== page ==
This isn't to say Blade Runner 2049 is all spectacle and no story. There is story here, and a surprising amount of emotion. For a film dealing with cold, analytical characters, there's a beating heart at the center of Blade Runner 2049.

The mystery K uncovers involves a shocking discovery: it seems Rachel gave birth to a child. This very concept has the power to break the world, according to K's superior. She's right – if a replicant can suddenly reproduce, the implications are staggering.

Niander Wallace (Jared Leto), the creepy inventor whose company produces replicants now (having absorbed the Tyrell Company from the first film) realizes that he'll never be able to engineer enough replicants to achieve total control over everything. Replicants that can reproduce on their own could very well change this forever, and he wants to find the child that Rachel gave birth to and use it for this benefit. He employs his right-hand woman/replicant Luv (Sylvia Hoeks) the task of finding the child, which she does by tracking K.

Leto is probably the weakest link here. He's nowhere near as dreary as he was in Suicide Squad, but he's also clearly the only actor in the film who seems to be Acting with a capital a. I don't mean he's the only one trying – I mean he's the only one who looks like he's trying too hard. The character is effectively creepy and off-putting, but Leto seems to be working overtime to sell it all. Much more effective is Hoeks, as the murderous Luv. Looking absolutely badass as she gets a manicure while calling in drone strikes, Luv may not be as memorable and iconic a villain as Hauer's Roy Batty, but she still makes quite an impression.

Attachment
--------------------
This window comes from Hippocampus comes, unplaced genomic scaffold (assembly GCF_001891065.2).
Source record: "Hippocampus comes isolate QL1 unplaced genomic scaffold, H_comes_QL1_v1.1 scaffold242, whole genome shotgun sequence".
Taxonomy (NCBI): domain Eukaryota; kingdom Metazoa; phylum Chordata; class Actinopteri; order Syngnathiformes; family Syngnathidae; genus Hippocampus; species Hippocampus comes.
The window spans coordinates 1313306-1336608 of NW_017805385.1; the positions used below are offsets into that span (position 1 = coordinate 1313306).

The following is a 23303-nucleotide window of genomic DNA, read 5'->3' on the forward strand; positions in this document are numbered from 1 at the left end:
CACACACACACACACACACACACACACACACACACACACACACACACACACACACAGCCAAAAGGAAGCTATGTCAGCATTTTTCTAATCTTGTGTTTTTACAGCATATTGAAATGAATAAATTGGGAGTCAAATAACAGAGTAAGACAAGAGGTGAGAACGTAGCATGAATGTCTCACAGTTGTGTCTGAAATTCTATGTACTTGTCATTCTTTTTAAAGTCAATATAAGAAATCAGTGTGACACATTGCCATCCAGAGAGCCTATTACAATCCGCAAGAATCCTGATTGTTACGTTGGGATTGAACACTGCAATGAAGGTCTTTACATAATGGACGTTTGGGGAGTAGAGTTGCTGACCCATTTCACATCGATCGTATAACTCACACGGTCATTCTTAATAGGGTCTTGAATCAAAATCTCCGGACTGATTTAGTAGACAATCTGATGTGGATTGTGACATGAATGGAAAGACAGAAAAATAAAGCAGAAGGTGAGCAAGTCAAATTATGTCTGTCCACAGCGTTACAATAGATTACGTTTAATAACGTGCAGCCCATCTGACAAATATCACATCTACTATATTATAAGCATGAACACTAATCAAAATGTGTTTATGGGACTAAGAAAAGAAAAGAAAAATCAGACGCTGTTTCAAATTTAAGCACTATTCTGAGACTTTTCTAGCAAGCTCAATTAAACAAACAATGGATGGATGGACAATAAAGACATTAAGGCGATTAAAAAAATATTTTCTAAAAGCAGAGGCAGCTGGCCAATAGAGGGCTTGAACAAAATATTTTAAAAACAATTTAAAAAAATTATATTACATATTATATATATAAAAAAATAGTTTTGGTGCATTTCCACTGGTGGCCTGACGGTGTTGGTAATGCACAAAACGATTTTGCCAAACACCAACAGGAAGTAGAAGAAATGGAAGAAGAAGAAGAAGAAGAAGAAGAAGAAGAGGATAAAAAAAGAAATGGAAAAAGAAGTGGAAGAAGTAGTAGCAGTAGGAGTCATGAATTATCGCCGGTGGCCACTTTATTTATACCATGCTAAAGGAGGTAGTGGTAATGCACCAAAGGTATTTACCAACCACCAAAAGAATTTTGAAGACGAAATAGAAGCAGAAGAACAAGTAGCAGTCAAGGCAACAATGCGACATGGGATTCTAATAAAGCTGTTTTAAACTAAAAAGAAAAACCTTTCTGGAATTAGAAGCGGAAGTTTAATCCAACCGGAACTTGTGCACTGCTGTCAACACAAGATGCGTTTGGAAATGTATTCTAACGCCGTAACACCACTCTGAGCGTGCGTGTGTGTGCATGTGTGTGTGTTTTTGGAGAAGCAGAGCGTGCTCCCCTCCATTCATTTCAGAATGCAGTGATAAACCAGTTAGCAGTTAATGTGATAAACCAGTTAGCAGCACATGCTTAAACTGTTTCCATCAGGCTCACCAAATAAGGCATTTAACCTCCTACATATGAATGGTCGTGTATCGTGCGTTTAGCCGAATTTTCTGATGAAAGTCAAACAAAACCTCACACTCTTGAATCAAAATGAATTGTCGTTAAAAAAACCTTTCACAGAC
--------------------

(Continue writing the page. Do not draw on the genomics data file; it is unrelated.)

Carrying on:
K, meanwhile, deals with his own issues. Those issues involve his girlfriend Joi (Ana de Armas), who is another of the film's unexpected twists. The trailers hinted at this character as K's love-interest, but she's not just some simple girlfriend character. She is, in fact, a form of artificial intelligence. A creation meant to pleasure whomever owns her. Think of her as Scarlett Johansson's AI character from Her, but with a body. That body is a kind of digital projection, which results in some of the film's most haunting imagery. While Joi seems to be physically there in certain scenes, she's also translucent in certain lighting. Backlighting will often shine through her, rendering her almost ghostly.  De Armas is fantastic in the role, juggling a part that's both artificial and human.